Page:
Cicatricial alopecia, also called ü scarring alopecia, uz is a rare disease that removes hair follicles that are part of the skin where the hair is lengthened. The follicles are replaced with scar tissue to cause permanent hair loss.
Brief Information on Cicatricial Alopecia
• Hair lost from cicatricial alopecia does not return.
• Cicatricial alopecia is rare and is not infectious. Anyone can take it, but it is not common in children.
• If the hair loss is too fast, it can cause itching, pain and burning. If it occurs more slowly, nothing may be felt.
Drugs are used to treat cicatricial alopecia. If there is no hair loss for 1 to 2 years, surgery may be an option.
• The disease may come back even after treatment.
Who is at Risk for Cicatricial Alopecia?
Cicatricial alopecia is not contagious. It occurs in healthy men and women worldwide. People of all ages are affected, but are not common in children. Having a disease doesn’t mean you’re usually going to find someone else. An exception is the central centrifugal alopecia. It affects the women of African origin most often and may occur in more than one family member.
Types of Cicatricial Alopecia
Cicatricial alopecia occurs in two forms. These forms are as follows:
• In the primary form, the immune cells exacerbate and destroy the hair follicle. There are two types of immune cells that can do this: lymphocytes or neutrophils. These immune cells can work alone or together.
• In secondary form, the hair follicle is not a direct target. Instead, it is destroyed by a serious burn, infection, radiation or other cause such as a tumor.
The first form of lymphocyte-containing varieties in cicatricial alopecia is:
• Lichen planopilaris (LPP).
• Frontal fibrosing alopecia.
• Centrifugal alopecia.
• Brocq’s pseudopalade.
The first form consists of neutrophils containing cicatricial alopecia:
• Folliculitis decalvan.
• Heaped folliculitis.
Including both (termed mixed inflammatory infiltration);
• Dissection cellulite.
• Folliculitis keloidalis.
Symptoms of Cicatricial Alopecia
Hair loss can be slower or slower than it can be. In the case of rapid spills, severe itching, pain and burning are felt, while in other cases, hair loss occurs gradually and is shed without any other symptoms.
Causes of Cicatricial Alopecia
Not much is known about what causes cicatricial alopecia. What the researchers know is that redness, temperature, pain, or swelling occur in the upper part of the hair follicle. This is where the stem cells and sebaceous glands are located, and the stem cells are cells that can turn into many different types of cells. If stem cells and sebaceous glands are destroyed, the hair follicle does not grow again. This means that the hair is permanently lost.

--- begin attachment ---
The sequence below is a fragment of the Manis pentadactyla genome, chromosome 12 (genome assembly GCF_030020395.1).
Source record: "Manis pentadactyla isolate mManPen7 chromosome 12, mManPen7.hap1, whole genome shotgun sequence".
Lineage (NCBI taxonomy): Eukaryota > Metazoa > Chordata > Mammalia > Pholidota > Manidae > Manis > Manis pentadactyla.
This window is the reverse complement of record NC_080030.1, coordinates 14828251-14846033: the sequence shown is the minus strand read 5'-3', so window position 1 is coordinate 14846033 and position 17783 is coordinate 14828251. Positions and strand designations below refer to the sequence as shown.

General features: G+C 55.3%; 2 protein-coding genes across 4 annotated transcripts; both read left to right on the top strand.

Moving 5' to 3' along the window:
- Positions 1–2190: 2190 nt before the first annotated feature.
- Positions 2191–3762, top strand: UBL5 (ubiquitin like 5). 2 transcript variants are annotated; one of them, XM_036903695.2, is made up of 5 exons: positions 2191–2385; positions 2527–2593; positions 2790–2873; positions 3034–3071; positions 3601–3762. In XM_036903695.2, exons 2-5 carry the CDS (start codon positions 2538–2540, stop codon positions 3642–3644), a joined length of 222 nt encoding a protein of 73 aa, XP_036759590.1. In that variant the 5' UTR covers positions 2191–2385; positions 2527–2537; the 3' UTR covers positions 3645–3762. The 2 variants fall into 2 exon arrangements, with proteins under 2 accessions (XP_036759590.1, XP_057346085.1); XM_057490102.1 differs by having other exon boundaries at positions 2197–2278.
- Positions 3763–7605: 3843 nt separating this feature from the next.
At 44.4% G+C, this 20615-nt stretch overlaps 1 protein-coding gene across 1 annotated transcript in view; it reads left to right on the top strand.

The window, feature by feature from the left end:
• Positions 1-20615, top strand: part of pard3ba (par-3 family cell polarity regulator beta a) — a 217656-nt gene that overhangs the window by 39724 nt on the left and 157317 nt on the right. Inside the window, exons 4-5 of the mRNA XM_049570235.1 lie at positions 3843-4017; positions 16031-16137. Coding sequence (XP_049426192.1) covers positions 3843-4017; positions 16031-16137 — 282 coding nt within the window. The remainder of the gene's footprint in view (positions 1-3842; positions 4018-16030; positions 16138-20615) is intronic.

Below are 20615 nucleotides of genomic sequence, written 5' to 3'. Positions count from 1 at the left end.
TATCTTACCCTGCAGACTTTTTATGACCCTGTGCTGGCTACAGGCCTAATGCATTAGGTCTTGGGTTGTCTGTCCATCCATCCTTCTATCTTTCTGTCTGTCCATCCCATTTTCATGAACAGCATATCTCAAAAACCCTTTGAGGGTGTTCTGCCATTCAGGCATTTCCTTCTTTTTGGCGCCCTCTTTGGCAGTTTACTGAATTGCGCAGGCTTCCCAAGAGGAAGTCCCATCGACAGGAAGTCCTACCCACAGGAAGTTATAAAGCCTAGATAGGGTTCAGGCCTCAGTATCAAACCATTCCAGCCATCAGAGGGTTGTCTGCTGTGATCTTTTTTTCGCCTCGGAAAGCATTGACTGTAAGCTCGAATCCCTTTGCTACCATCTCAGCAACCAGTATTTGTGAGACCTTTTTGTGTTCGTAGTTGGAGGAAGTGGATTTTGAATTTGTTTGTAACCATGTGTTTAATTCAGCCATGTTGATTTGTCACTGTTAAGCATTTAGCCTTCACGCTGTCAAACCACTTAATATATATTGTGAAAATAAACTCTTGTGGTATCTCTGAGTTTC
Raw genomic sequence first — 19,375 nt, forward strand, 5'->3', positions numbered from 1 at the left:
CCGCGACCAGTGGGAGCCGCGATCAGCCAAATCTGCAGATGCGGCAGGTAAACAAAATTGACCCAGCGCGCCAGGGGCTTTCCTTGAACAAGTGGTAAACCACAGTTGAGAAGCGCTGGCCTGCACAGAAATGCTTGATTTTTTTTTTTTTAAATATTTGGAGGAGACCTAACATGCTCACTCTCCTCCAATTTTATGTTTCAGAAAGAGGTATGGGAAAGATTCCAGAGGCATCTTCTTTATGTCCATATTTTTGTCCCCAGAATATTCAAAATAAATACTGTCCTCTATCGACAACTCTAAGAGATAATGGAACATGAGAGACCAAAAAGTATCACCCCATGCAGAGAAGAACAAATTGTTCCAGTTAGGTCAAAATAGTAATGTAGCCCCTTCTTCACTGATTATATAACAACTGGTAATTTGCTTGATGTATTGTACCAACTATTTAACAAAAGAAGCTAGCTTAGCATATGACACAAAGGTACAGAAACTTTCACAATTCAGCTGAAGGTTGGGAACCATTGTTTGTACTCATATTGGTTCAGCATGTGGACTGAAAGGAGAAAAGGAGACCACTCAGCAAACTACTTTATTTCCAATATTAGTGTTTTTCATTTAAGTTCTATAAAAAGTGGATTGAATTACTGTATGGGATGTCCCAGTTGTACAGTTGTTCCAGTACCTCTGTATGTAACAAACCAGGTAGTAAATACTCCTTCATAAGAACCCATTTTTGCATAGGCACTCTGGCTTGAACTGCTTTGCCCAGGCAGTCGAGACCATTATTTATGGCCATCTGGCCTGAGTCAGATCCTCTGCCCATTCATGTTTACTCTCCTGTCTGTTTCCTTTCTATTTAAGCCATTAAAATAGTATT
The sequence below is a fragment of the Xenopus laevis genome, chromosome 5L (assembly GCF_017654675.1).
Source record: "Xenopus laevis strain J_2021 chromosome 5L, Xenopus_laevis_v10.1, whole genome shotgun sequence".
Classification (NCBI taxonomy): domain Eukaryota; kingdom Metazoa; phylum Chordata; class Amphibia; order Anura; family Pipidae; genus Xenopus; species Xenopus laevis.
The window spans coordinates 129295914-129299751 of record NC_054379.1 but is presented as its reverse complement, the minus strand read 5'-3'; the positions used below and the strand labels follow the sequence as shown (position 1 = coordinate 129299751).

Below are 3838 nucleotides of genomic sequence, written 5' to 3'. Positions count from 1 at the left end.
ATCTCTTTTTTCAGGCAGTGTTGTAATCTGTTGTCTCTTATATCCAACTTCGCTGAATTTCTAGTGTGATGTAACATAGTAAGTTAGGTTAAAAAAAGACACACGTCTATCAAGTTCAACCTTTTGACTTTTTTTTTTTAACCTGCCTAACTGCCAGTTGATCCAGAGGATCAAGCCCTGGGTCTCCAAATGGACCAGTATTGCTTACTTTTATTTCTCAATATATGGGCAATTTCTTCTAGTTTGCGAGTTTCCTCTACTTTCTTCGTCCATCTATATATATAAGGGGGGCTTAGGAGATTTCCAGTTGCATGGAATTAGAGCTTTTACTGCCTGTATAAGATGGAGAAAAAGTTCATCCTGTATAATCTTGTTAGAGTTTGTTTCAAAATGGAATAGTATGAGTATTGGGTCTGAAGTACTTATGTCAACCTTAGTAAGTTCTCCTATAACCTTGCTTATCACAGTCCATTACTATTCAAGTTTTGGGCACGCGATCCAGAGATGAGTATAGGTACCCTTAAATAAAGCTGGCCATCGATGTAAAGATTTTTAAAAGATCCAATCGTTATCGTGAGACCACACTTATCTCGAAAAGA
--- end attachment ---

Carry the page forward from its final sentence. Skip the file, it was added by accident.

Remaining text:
Diagnosis of Cicatricial Alopecia
To diagnose cicatricial alopecia the doctor may take a sample from the area of the hair follicles lost from the scalp region. The example provides information on which cell type is involved, where, how much inflammation is, and whether the sebaceous gland is still there. In addition, other changes in the scalp can help in the diagnosis of the disease.
The techniques to be applied by the doctor during diagnosis are as follows;
• redness, scaling and signs of infection, how much hair is lost and that the head faces the skin to see where
• scalp of itching, asked whether burning or tenderness is felt in areas
• Checks can easily withdrawn from the bristles to find active disease areas
• Looks on the skin of the hair to see that the hairs removed are not elongated.
• It takes samples from any fluid filled swelling to find out what causes inflammation.
Treatment of Cicatricial Alopecia
Medication : If there is cicatricial alopecia in the person, it is important to start treatment before too much hair falls. Treatment depends on the type of immune cell that destroys the hair follicle. Drugs can be taken orally, applied to the skin or injected into the affected areas. Although a hair follicle cannot be removed after a follicle has been destroyed, it may be possible to stimulate the follicles in the affected area before permanent damage occurs. A drug used to treat high blood pressure can stimulate follicles to increase hair growth.
Treatment usually lasts long. Symptoms and signs are kept under control until the hair loss slows down or is stopped. Unfortunately, hair loss can continue silently even after the symptoms and signs have been removed. Once cicatricial alopecia has been stabilized, it may resume years later and treatment may need to be resumed.
Operation: After the disease has been ineffective for 1 or 2 years, surgical hair restoration or scalp reduction may be useful to restore hair to bald areas. In hair transplant surgery, also known as hair transplantation or follicular micrografting, follicles behind the head are surgically removed and transported to the naked areas of the scalp. In scalp reduction, a bald area of the scalp is removed and the part next to the scalp is pulled together to cover the cavity. It is important to understand that cicatricial alopecia may recur even after these operations.
Which Branch Treatment Is Cytoplasmic Alopecia?
Dermatologists diagnose and treat cicatricial alopecia. Dermatologists are doctors who are trained to diagnose and treat skin, hair and nail diseases.
Research on Cicatricial Alopecia
Researchers continue to work to better understand the cells that target and destroy hair follicles. The investigation of a related disease indicates that the abnormal function of a given protein leads to an accumulation of fat in the sebaceous glands. This triggers inflammation and destruction of the hair follicle. A drug for the treatment of type 2 diabetes blocks this protein and may be a promising treatment for cicatricial alopecia.